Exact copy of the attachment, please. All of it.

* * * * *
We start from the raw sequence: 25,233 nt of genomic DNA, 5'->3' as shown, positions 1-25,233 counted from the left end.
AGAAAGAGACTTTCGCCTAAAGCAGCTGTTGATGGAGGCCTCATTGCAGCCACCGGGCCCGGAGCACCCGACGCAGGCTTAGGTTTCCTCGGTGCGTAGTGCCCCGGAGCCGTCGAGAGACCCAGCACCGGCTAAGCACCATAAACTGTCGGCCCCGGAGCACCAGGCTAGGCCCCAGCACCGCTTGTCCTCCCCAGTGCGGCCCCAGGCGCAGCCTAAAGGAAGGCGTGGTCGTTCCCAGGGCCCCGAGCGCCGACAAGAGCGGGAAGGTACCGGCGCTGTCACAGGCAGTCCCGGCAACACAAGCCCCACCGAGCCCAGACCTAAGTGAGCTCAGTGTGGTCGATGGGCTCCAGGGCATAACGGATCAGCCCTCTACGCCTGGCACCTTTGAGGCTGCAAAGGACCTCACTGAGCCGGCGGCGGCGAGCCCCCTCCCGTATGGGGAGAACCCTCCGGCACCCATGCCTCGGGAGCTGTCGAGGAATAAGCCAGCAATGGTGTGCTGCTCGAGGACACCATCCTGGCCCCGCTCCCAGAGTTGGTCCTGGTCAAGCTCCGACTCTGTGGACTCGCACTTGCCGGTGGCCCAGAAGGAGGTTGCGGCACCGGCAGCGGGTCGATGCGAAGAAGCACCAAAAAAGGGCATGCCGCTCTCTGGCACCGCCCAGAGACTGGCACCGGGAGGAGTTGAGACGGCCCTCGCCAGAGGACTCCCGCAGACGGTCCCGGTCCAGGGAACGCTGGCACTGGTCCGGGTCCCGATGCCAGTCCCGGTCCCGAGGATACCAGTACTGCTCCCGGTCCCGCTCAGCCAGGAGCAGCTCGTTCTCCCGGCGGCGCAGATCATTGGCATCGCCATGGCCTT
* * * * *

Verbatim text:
We start from the raw sequence: 25,233 nt of genomic DNA, 5'->3' as shown, positions 1-25,233 counted from the left end.
AGAAAGAGACTTTCGCCTAAAGCAGCTGTTGATGGAGGCCTCATTGCAGCCACCGGGCCCGGAGCACCCGACGCAGGCTTAGGTTTCCTCGGTGCGTAGTGCCCCGGAGCCGTCGAGAGACCCAGCACCGGCTAAGCACCATAAACTGTCGGCCCCGGAGCACCAGGCTAGGCCCCAGCACCGCTTGTCCTCCCCAGTGCGGCCCCAGGCGCAGCCTAAAGGAAGGCGTGGTCGTTCCCAGGGCCCCGAGCGCCGACAAGAGCGGGAAGGTACCGGCGCTGTCACAGGCAGTCCCGGCAACACAAGCCCCACCGAGCCCAGACCTAAGTGAGCTCAGTGTGGTCGATGGGCTCCAGGGCATAACGGATCAGCCCTCTACGCCTGGCACCTTTGAGGCTGCAAAGGACCTCACTGAGCCGGCGGCGGCGAGCCCCCTCCCGTATGGGGAGAACCCTCCGGCACCCATGCCTCGGGAGCTGTCGAGGAATAAGCCAGCAATGGTGTGCTGCTCGAGGACACCATCCTGGCCCCGCTCCCAGAGTTGGTCCTGGTCAAGCTCCGACTCTGTGGACTCGCACTTGCCGGTGGCCCAGAAGGAGGTTGCGGCACCGGCAGCGGGTCGATGCGAAGAAGCACCAAAAAAGGGCATGCCGCTCTCTGGCACCGCCCAGAGACTGGCACCGGGAGGAGTTGAGACGGCCCTCGCCAGAGGACTCCCGCAGACGGTCCCGGTCCAGGGAACGCTGGCACTGGTCCGGGTCCCGATGCCAGTCCCGGTCCCGAGGATACCAGTACTGCTCCCGGTCCCGCTCAGCCAGGAGCAGCTCGTTCTCCCGGCGGCGCAGATCATTGGCATCGCCATGGCCTT